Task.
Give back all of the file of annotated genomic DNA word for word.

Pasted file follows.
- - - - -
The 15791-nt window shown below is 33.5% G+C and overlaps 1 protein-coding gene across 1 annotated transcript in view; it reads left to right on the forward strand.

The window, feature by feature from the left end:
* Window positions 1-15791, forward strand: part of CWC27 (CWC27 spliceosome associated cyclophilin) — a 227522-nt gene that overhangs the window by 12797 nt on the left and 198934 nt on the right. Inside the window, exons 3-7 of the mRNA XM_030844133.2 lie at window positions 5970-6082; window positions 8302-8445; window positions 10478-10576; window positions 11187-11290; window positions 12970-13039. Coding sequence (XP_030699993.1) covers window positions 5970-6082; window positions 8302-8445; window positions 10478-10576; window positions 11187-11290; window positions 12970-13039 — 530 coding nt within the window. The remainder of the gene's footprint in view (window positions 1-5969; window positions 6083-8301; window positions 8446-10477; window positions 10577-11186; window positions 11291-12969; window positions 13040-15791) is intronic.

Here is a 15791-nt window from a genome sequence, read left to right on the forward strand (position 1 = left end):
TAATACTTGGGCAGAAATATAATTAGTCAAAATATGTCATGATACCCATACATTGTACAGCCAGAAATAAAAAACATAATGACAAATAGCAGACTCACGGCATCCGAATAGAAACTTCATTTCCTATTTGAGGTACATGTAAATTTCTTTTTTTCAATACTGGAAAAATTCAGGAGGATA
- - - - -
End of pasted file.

The 15791-nt window shown below is 33.5% G+C and overlaps 1 protein-coding gene across 1 annotated transcript in view; it reads left to right on the forward strand.

The window, feature by feature from the left end:
* Window positions 1-15791, forward strand: part of CWC27 (CWC27 spliceosome associated cyclophilin) — a 227522-nt gene that overhangs the window by 12797 nt on the left and 198934 nt on the right. Inside the window, exons 3-7 of the mRNA XM_030844133.2 lie at window positions 5970-6082; window positions 8302-8445; window positions 10478-10576; window positions 11187-11290; window positions 12970-13039. Coding sequence (XP_030699993.1) covers window positions 5970-6082; window positions 8302-8445; window positions 10478-10576; window positions 11187-11290; window positions 12970-13039 — 530 coding nt within the window. The remainder of the gene's footprint in view (window positions 1-5969; window positions 6083-8301; window positions 8446-10477; window positions 10577-11186; window positions 11291-12969; window positions 13040-15791) is intronic.

Here is a 15791-nt window from a genome sequence, read left to right on the forward strand (position 1 = left end):
TAATACTTGGGCAGAAATATAATTAGTCAAAATATGTCATGATACCCATACATTGTACAGCCAGAAATAAAAAACATAATGACAAATAGCAGACTCACGGCATCCGAATAGAAACTTCATTTCCTATTTGAGGTACATGTAAATTTCTTTTTTTCAATACTGGAAAAATTCAGGAGGATA